With the official men among the Methodists, who have published Resolutions against the Conference, it may be hoped, however, that the dispute will soon terminate; for most of them declare an inalienable attachment to Methodism as it was administered by Mr. Wesley. Now we have shown that in the very first Conference Mr. Wesley laid down the principle of personal examination as applicable to all the Preachers that should labour in connexion with him; upon that principle he acted with respect to every one of them to the end of his life; he devolved upon the Conference the task of carrying out his plans after his death; and in the "Deed of Declaration," by which he invested the Conference with its powers, and defined its duties, he distinctly intimated that the annual examination of its members was to be no matter of mere form, but a means of preserving the body, in every respect, pure and uncorrupt: for he thus stated his purpose: "The Conference shall and may expel and put out from being a member thereof, or from being in connexion therewith, or from being upon trial, any person, member of the Conference, or admitted into connexion, or upon trial, for any cause which to the Conference may seem fit or neces- page 56 sary; and every member of the Conference so expelled and put out, shall cease to be a member thereof, to all intents and purposes, as though he were naturally dead."* In the fulfilment of its trust, the late Conference, in the examination of its members, found three who were deemed unfit to be any longer intrusted with this ministry, and therefore dismissed them, agreeably to Mr. Wesley's own practice and arrangements. This mode of dealing with men who are regarded as unfaithful is therefore no novelty, and no innovation; but is as old as Wesleyan Methodism itself. It cannot be then, that men who revere the memory of Mr. Wesley, and in reality approve of his plans, will long persist in raising a clamour against the Conference on account of its late expulsions. The extracts which we have given from the Minutes of Conference, published by Mr. Wesley himself, clearly prove that he required from his Preachers answers, which were quite as stringent and searching as any that were proposed by the late Conference to the men whom it was reluctantly compelled to disown.
* Wesley's Works, vol. iv., pp. 508, 509.
* Hooker's Ecclesiastical Polity, book i., see. i.
It has also been said that as the system of questioning, as it is practised by the Conference, is liable to abuse, it would be well, on this account, to abandon it, and thus prevent all future occasion of offence and excitement, such as now prevail. Men have thus expressed themselves in public meetings; but it is difficult to believe that they are serious. If we ought to renounce everything that may be abused, what are we to retain? We must neither eat nor drink; for both have been abused to the purpose of intemperance. We must not profess religion; for this has been used as a covering of base designs. Class-Leaders are to see the members of their classes once a week, to inquire how their souls prosper. Is this also to be given up, because it may be abused by impertinence? But then this practice, so far as the Conference is concerned, never has been abused. It has been in use for more than a century; and no instance of its abuse has been recorded; nor was any complaint against it ever heard of till the late Conference, when it was applied to parties who shrunk from the test. They, of course, complain of it; but others regard this instance of its application as a public benefit, and would not, on any account, reverse what has been done, especially considering the spirit of the men on whom these acts of discipline have been passed.page 59
* Wesley's Works, vol. viii., p. 205.
Besides, if the Conference were to be so infatuated as to discontinue the practice of examining the Wesleyan Ministers, it would at the same time abandon its great trust, the trust for the execution of which it was itself created; and in this case it would be bound in honour to dissolve itself. A Conference sending forth from year to year unexamined Ministers, who should be at liberty to preach what they pleased, and to live as they pleased, so as not to outrage public decency, and to provoke an impeachment, would not be the Conference that John Wesley constituted. But the evil would soon work its own cure; for pious people would refuse to receive such men, and to submit to their pastoral rule; so that the appointments of a faithless Conference would be null and void.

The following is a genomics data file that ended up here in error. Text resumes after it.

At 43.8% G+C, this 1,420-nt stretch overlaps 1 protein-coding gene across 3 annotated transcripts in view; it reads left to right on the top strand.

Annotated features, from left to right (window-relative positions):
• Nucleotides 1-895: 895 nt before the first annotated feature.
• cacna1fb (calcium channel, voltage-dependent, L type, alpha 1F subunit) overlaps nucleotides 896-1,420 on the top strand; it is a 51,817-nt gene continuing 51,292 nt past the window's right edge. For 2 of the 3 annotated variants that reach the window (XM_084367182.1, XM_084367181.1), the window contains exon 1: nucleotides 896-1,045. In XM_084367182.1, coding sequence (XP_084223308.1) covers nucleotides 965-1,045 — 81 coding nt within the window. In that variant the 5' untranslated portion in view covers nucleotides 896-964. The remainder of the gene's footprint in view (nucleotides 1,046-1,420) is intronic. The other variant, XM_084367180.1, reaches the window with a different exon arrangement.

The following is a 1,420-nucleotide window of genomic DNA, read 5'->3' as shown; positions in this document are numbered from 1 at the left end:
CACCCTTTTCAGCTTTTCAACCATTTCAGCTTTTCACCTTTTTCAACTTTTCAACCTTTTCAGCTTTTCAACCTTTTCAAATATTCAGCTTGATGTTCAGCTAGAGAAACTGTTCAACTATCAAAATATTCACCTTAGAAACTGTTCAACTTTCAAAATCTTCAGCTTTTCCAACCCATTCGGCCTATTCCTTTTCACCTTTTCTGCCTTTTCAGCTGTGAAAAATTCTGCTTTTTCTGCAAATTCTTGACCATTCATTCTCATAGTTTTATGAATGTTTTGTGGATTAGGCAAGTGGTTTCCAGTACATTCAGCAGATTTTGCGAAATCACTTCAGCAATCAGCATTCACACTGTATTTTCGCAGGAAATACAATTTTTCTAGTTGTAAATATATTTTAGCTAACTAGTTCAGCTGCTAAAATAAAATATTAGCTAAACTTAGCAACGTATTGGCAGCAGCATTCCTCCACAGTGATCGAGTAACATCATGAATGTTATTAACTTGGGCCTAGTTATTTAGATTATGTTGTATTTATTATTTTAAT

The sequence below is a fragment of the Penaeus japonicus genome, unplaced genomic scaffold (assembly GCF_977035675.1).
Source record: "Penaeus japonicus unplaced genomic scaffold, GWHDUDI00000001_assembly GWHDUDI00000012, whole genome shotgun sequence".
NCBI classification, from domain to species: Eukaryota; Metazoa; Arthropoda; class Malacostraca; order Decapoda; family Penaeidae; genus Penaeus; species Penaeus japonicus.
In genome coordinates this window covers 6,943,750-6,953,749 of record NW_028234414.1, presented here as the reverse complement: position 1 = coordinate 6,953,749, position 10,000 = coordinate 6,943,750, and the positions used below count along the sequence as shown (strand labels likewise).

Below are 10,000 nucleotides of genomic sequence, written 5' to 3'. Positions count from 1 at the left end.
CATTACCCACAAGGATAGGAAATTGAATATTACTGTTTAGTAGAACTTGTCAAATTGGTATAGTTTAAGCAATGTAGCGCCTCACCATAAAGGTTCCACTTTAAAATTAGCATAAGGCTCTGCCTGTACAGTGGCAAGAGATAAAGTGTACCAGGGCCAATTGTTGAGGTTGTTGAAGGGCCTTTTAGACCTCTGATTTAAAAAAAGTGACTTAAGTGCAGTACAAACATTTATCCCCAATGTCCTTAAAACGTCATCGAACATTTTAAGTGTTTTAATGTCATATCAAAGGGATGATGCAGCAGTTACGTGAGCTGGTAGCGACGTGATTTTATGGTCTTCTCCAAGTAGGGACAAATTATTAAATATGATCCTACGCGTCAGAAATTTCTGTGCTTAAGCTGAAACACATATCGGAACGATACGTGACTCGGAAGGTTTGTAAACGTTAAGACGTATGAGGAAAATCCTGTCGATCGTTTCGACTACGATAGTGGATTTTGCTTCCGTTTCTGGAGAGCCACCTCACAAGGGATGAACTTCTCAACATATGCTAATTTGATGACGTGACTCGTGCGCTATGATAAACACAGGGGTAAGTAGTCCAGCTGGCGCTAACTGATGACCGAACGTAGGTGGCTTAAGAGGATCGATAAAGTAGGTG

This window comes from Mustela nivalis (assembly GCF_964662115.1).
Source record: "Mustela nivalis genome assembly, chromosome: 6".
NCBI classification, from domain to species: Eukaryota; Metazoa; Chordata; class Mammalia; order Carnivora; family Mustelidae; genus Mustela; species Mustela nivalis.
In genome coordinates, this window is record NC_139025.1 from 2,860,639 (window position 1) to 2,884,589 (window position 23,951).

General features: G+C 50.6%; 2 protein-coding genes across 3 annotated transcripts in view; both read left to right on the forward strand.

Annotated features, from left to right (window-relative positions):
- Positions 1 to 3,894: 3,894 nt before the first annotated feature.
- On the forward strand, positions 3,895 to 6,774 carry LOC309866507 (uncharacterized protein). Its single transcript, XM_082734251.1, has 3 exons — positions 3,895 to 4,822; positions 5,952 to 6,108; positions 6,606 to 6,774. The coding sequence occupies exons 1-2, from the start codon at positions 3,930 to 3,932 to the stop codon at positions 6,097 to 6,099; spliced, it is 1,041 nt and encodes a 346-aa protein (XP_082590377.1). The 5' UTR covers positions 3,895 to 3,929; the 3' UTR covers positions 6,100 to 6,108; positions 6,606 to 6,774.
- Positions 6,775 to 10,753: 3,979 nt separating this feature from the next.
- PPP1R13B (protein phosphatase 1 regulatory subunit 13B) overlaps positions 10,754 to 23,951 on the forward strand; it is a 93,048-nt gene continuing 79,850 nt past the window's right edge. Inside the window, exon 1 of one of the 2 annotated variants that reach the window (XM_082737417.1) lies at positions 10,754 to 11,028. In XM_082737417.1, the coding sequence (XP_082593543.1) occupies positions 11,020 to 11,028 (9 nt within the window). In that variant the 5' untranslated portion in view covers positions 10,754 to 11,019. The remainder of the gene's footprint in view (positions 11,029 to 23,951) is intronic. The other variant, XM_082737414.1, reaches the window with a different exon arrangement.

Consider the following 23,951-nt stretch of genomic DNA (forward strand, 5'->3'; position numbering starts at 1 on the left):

And as Wesleyan Methodism, founded on the connexional principle, has worked well in respect of the maintenance of Christian doctrine and morals; so it has worked no less beneficially as to the spread of divine truth, and the advancement of spiritual religion. We have no quarrel with Christians of the Independent denomination, some of whom at present, through the medium of their recognised organs, load us with abuse; nor should we ever publicly animadvert either upon them or their system, if they would allow us peacefully to follow our own plans of evangelical labour. But they force us to a comparison of their ecclesiastical system and our own. Christianity is intended by its Author to be the one religion of mankind: for He has commanded that his Gospel should be preached to every creature; and therefore to the retired villager, as well as to the inhabitant of the crowded city. page 61 But what has Independency ever done for the scattered peasantry of either this or any other nation? It has ranked under its banners many Ministers equally eminent for scholarship and piety; it has erected large chapels, and collected large congregations, in populous districts and towns; and their influence in their several localities has been and is now a public blessing, in which every good man is bound to rejoice. Independency took its rise in the reign of Queen Elizabeth, more than a century before the Wesleys were born; but where are its trophies among the thinly-scattered population of our agricultural villages? In less than half the time during which the principles of Independency have been in operation, Wesleyan Methodism, with its connexional form, and its Conference, has erected thousands of chapels in these villages, and raised up in connexion with them thousands of societies and congregations, with their Sunday-schools, their Missionary associations, and all the apparatus of a living Christianity. Ten thousand Methodist peasants at this day, in the midst of poverty and privation, present as fine examples of spiritual religion, both in life and death, as the church of God has ever seen, even in her best and palmiest days.